Evolution Challenges (inbunden)
Format
Inbunden (Hardback)
Språk
Engelska
Antal sidor
504
Utgivningsdatum
2012-05-24
Förlag
OUP USA
Medarbetare
Brem, Sarah K. / Evans, E. Margaret / Sinatra, Gale M.
Illustrationer
illustrations
Dimensioner
247 x 171 x 38 mm
Vikt
861 g
Antal komponenter
1
ISBN
9780199730421
Evolution Challenges (inbunden)

Evolution Challenges

Integrating Research and Practice in Teaching and Learning about Evolution

Inbunden Engelska, 2012-05-24
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Evolution Challenges goes beyond the science versus religion debate to ask why evolution is so often rejected as a legitimate scientific fact, focusing on a wide range of cognitive, socio-cultural, and motivational factors that make concepts such as evolution difficult to grasp.
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Science & Education Evolution Challenges is without question one of the most outstanding scholary titles on evolution education that I have read in the past 20 years. The diversity of scholary perspectives and methodological approaches in this collection exemplifies why evolution education continues to be one of the most fecund, fascinating and informative areas of science education research. I expect this innovative collection of studies to impact how the community envisions
challenges of evolution education for years to come.


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Övrig information

<br>Karl S. Rosengren is a Professor of Psychology at Northwestern University. He has published widely in the fields of cognitive and motor development. In his current research he examines cultural influences in the development of causal reasoning and how children acquire different types of beliefs. He is a fellow of APS. <br>Sarah K. Brem is an Associate Professor in the School of Social and Family Dynamics at Arizona State University. A cognitive scientist, her research focuses on public use and understanding of scientific and technical information. She is the recipient of a National Science Foundation Early Career Award. <br>E. Margaret Evans is an Associate Research Scientist at the Center for Human Growth and Development at the University of Michigan. Her research, funded by NSF and the Spencer Foundation, focuses on the cognitive and cultural factors influencing the developmental of scientific and religious concepts. In her current studies she investigates the emergence of developmental learning progressions for evolution as children and their parents encounter museum exhibitions on evolution. <br>Gale M. Sinatra is a Professor at the Rossier School of Education at the University of Southern California. She has served as an editor of Educational Psychologist and the Vice President of AERA's Division C, Learning and Instruction. She is a fellow of APA and AERA. Her research focuses on the role of emotions and motivation in reasoning about socio-scientific issues.<br>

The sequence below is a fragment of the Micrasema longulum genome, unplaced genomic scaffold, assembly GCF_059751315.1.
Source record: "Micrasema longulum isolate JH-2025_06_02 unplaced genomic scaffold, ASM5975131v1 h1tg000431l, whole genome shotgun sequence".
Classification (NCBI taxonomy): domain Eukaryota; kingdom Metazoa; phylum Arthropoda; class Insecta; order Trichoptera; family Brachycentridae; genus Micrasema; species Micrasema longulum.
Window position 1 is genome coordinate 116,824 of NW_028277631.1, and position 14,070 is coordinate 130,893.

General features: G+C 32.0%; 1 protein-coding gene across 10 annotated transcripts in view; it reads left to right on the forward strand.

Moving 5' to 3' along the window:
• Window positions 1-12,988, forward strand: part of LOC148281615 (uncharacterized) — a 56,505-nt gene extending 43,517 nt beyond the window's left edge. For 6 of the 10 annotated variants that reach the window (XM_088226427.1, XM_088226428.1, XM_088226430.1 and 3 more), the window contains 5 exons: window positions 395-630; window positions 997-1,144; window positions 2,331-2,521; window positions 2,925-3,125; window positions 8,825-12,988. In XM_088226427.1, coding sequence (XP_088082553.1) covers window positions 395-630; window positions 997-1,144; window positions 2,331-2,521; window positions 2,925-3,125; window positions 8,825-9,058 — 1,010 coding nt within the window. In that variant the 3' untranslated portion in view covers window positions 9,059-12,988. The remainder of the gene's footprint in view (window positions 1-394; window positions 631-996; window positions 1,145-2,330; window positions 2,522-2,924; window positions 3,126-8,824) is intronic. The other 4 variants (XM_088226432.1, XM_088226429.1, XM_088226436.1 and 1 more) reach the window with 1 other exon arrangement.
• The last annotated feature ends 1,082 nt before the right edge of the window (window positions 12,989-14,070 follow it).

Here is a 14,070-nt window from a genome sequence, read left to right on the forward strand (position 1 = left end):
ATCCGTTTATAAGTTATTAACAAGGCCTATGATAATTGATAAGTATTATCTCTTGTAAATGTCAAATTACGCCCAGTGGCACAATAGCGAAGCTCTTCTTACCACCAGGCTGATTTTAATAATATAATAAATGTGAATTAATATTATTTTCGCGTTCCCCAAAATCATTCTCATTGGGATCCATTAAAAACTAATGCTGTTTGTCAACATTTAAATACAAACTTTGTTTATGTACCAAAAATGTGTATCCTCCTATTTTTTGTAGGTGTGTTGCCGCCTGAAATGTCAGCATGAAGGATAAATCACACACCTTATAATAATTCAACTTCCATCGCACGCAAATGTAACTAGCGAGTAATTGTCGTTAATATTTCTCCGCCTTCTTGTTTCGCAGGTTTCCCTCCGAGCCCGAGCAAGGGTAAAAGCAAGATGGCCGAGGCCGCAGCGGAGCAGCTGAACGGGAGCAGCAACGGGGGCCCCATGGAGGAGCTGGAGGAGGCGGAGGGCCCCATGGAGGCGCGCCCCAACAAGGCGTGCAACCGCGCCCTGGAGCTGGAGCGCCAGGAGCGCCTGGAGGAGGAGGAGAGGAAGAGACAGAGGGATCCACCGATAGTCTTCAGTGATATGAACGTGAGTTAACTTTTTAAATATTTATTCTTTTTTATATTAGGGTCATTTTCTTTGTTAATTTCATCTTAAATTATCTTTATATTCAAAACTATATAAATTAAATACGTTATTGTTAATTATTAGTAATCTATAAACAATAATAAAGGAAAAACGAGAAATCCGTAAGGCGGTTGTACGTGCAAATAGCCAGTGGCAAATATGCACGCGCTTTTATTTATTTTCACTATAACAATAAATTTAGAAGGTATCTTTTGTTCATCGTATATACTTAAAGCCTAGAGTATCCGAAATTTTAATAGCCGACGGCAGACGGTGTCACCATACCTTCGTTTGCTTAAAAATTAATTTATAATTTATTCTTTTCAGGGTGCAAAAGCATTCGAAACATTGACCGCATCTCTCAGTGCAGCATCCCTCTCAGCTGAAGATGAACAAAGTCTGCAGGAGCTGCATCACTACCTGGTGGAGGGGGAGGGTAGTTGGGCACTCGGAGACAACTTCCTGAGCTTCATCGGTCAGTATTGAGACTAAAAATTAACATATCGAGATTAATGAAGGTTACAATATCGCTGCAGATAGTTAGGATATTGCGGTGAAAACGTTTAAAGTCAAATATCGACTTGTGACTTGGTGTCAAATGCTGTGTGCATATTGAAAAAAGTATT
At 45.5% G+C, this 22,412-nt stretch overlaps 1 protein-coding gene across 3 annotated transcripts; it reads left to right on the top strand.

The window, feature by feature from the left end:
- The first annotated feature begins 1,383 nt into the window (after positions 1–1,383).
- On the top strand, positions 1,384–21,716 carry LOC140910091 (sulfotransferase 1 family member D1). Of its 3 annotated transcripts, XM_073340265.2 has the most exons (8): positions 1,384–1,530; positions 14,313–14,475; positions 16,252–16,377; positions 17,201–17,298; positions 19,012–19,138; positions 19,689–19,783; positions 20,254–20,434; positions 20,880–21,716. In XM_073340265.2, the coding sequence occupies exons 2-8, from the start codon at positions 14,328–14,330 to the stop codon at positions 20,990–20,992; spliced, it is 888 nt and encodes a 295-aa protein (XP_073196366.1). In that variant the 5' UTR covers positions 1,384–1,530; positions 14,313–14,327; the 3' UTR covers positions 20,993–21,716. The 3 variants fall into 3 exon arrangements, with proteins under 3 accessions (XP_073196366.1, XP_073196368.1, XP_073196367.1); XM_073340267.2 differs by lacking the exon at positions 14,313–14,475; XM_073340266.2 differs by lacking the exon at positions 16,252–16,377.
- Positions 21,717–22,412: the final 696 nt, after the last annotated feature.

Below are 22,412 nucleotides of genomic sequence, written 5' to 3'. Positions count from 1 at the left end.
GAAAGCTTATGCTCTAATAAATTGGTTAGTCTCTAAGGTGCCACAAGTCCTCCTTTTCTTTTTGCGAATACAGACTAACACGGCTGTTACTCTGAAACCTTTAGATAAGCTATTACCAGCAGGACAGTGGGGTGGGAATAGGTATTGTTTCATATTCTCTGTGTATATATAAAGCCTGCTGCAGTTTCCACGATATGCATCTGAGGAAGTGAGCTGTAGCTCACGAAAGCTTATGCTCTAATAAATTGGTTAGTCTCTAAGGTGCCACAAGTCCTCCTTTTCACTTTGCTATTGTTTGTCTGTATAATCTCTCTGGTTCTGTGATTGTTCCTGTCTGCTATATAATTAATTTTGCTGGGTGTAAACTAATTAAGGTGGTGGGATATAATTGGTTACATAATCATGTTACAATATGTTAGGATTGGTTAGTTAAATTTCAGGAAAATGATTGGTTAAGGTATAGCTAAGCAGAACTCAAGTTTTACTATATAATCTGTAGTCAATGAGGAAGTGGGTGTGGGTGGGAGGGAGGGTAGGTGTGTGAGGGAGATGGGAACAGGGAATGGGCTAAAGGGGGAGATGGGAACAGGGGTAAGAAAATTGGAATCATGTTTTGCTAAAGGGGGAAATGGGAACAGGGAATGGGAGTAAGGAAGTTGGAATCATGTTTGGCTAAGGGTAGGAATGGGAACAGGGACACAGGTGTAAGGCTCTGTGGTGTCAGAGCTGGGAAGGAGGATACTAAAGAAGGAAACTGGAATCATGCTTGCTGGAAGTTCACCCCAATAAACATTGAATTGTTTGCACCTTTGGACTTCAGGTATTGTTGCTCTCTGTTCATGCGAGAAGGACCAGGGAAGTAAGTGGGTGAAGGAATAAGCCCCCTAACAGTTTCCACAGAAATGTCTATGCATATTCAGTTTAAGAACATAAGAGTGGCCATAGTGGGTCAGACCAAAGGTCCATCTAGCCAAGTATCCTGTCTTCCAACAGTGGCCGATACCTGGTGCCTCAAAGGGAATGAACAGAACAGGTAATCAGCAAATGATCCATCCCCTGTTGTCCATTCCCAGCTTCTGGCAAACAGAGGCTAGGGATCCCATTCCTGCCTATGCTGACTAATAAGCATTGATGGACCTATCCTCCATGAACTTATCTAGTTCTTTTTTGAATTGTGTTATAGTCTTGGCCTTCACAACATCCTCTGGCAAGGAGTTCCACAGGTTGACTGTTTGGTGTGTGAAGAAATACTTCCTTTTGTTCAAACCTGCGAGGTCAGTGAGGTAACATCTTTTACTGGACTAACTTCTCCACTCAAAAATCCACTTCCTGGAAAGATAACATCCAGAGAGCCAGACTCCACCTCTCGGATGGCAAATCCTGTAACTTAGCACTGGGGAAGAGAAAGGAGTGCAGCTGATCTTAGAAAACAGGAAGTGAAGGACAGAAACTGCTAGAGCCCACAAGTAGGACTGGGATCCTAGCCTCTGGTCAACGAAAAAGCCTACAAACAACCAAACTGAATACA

Innehållsförteckning

FOREWORD; EUGENIE C. SCOTT; SECTION 1: FOLK THEORIES, CONCEPTUAL AND PERCEPTUAL CONSTRAINTS; 1 <"TWO-THOUSAND YEARS OF STASIS>": HOW PSYCHOLOGICAL ESSENTIALISM IMPEDES EVOLUTIONARY UNDERSTANDING; SUSAN A. GELMAN AND MARJORIE RHODES; 2 TREES, FISH, AND OTHER FICTIONS: FOLK BIOLOGICAL THOUGHT AND ITS IMPLICATIONS FOR UNDERSTANDING EVOLUTIONARY BIOLOGY; JOHN D. COLEY AND TARA M. MURATORE; 3 COGNITIVE CONSTRAINTS ON THE UNDERSTANDING AND ACCEPTANCE OF EVOLUTION; ANDREW SHTULMAN AND PRASSEDE CALABI; 4 TELEOLOGICAL MINDS: HOW NATURAL INTUITIONS ABOUT AGENCY AND PURPOSE INFLUENCE LEARNING ABOUT EVOLUTION; DEBORAH KELEMEN; 5 THE PROMISE AND CHALLENGES OF INTRODUCING TREE THINKING INTO EVOLUTION EDUCATION; KEFYN M. CATLEY, LAURA R. NOVICK, AND DANIEL J. FUNK; 6 NARRATIVE SPACES IN THE REPRESENTATION AND UNDERSTANDING OF EVOLUTION; CAMILLIA MATUK AND DAVID UTTAL; 7 MISUNDERSTANDING EMERGENT CAUSAL MECHANISM IN NATURAL SELECTION; MICHELENE T. H. CHI, AGNIESZKA KOSMINSKA KRISTENSEN AND ROD ROSCOE; 8 ENCOUNTERING COUNTERINTUITIVE IDEAS: BUILDING A DEVELOPMENTAL LEARNING PROGRESSION FOR EVOLUTION; E. MARGARET EVANS, KARL S. ROSENGREN, JONATHAN D. LANE, AND KRISTIN S. PRICE; 9 COMMENTARY ON SECTION 1: CONSTRAINED LEARNING: REFRAMING THE PROBLEM OF EVOLUTION UNDERSTANDING AND IMPLICATIONS FOR SCIENCE EDUCATION; KARL S. ROSENGREN, AND E. MARGARET EVANS; SECTION IIA: EPISTEMOLOGICAL ISSUES; 10 MODEL-BASED INSTRUCTION: FOSTERING CHANGE IN EVOLUTIONARY CONCEPTIONS AND IN EPISTEMIC PRACTICES; CLARK A. CHINN AND LUKE A. BUCKLAND; 11 WHY DON'T AMERICANS ACCEPT EVOLUTION AS MUCH AS PEOPLE IN PEER NATIONS DO? A THEORY (REINFORCED THEISTIC MANIFEST DESTINY) AND SOME PERTINENT EVIDENCE; MICHAEL ANDREW RANNEY; 12 HEURISTICS AND THE COUNTERINTUITIVE IN SCIENCE AND RELIGION; RYAN D. TWENEY; SECTION IIB: IMPLEMENTING EDUCATION IN EVOLUTION: FORMAL EDUCATION; 13 CHALLENGES AND OPPORTUNITIES FOR TEACHING AND DESIGNING EFFECTIVE K-12 EVOLUTION CURRICULA; PAUL M. BEARDSLEY, MARK V. BLOOM, AND SARAH B. WISE; 14 WHY DON'T UNDERGRADUATES REALLY <"GET>" EVOLUTION? WHAT CAN FACULTY DO?; CRAIG E. NELSON; 15 AN INTENTIONAL APPROACH TO TEACHING EVOLUTION: MAKING STUDENTS AWARE OF THE FACTORS INFLUENCING LEARNING OF MICROEVOLUTION AND MACROEVOLUTION; SHERRY A. SOUTHERLAND AND LOUIS S. NADELSON; SECTION IIC: IMPLEMENTING EDUCATION IN EVOLUTION: INFORMAL EDUCATION; 16 PATTERN AND PROCESS: NATURAL HISTORY MUSEUM EXHIBITS IN EVOLUTION; JUDY DIAMOND AND PATRICK KOCIOLEK; 17 WALKING WHALES AND SINGING FLIES: AN EVOLUTION EXHIBIT AND ASSESSMENT OF ITS IMPACT; JUDY DIAMOND, E. MARGARET EVANS, AND AMY N. SPEIGEL; 18 MAKING CONNECTIONS: EVOLUTION AND THE NATURE AND PROCESS OF SCIENCE; ANNA THANUKOS AND JUDY SCOTCHMOOR; 19 COMMENTARY ON SECTION II: BRINGING MULTIPKE LEVELS OF ANALYSIS TO BEAR ON EVOLUTION TEACHING AND LEARNING; SARAH K. BREM AND GALE M. SINATRA